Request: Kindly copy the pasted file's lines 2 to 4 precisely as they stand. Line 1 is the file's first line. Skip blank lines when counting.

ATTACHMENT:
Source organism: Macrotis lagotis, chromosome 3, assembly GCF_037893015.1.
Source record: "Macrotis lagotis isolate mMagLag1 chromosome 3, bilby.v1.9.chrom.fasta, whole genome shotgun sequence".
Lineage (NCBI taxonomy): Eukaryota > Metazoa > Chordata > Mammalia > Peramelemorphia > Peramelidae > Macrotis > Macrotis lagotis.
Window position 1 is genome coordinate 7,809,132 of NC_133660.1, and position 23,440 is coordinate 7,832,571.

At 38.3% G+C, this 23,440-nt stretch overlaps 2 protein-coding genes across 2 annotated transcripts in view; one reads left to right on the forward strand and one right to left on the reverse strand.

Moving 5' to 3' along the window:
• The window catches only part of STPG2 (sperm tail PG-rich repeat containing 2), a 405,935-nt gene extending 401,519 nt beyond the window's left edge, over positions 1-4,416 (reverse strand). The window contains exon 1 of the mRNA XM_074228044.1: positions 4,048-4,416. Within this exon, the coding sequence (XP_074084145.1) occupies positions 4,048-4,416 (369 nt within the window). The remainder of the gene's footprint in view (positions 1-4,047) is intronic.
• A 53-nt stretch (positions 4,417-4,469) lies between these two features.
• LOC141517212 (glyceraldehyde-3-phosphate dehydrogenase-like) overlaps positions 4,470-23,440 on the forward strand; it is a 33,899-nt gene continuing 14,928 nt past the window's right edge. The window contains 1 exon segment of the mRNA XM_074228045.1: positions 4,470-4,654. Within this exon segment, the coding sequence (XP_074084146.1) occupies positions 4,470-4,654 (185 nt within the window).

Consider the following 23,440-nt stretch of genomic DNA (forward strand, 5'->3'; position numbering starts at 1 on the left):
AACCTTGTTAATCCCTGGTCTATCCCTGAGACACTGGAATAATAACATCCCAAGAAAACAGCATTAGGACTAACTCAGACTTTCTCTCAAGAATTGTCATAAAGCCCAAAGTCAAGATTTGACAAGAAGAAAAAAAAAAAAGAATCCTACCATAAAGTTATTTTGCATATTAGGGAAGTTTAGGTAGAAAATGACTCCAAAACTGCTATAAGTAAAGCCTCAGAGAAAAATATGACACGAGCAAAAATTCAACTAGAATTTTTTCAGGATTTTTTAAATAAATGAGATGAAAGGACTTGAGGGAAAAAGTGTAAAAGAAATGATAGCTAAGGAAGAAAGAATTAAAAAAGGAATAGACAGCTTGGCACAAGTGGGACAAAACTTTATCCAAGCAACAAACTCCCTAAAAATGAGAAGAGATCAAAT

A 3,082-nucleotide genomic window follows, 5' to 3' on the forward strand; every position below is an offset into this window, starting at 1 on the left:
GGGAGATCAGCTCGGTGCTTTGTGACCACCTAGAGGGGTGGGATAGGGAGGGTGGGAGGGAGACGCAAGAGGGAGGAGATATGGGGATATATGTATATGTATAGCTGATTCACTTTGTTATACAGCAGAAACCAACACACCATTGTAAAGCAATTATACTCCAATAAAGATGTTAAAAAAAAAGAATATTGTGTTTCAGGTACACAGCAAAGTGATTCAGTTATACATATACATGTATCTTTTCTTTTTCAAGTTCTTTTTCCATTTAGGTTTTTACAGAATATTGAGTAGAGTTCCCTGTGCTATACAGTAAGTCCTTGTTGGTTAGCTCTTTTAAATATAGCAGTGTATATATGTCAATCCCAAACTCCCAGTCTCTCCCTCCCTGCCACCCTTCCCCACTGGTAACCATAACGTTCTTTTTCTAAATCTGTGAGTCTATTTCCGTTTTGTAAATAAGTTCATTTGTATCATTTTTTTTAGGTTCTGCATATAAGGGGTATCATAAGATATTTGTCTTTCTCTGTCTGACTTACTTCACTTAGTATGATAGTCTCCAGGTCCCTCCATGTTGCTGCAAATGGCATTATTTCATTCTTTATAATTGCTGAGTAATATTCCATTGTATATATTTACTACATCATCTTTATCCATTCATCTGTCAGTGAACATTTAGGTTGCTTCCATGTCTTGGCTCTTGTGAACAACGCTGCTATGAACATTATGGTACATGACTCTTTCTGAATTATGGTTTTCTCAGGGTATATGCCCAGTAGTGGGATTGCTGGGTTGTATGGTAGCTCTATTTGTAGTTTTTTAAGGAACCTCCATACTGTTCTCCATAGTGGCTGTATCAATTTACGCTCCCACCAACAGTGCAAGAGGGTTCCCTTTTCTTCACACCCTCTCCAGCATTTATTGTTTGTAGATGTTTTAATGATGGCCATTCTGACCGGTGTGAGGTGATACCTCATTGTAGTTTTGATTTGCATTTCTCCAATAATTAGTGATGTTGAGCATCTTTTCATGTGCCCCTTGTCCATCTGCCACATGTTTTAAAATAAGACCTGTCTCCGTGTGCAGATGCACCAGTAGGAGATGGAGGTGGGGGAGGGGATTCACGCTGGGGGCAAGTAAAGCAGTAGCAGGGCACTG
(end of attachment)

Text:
Source record: "Macrotis lagotis isolate mMagLag1 chromosome 3, bilby.v1.9.chrom.fasta, whole genome shotgun sequence".
Lineage (NCBI taxonomy): Eukaryota > Metazoa > Chordata > Mammalia > Peramelemorphia > Peramelidae > Macrotis > Macrotis lagotis.
Window position 1 is genome coordinate 7,809,132 of NC_133660.1, and position 23,440 is coordinate 7,832,571.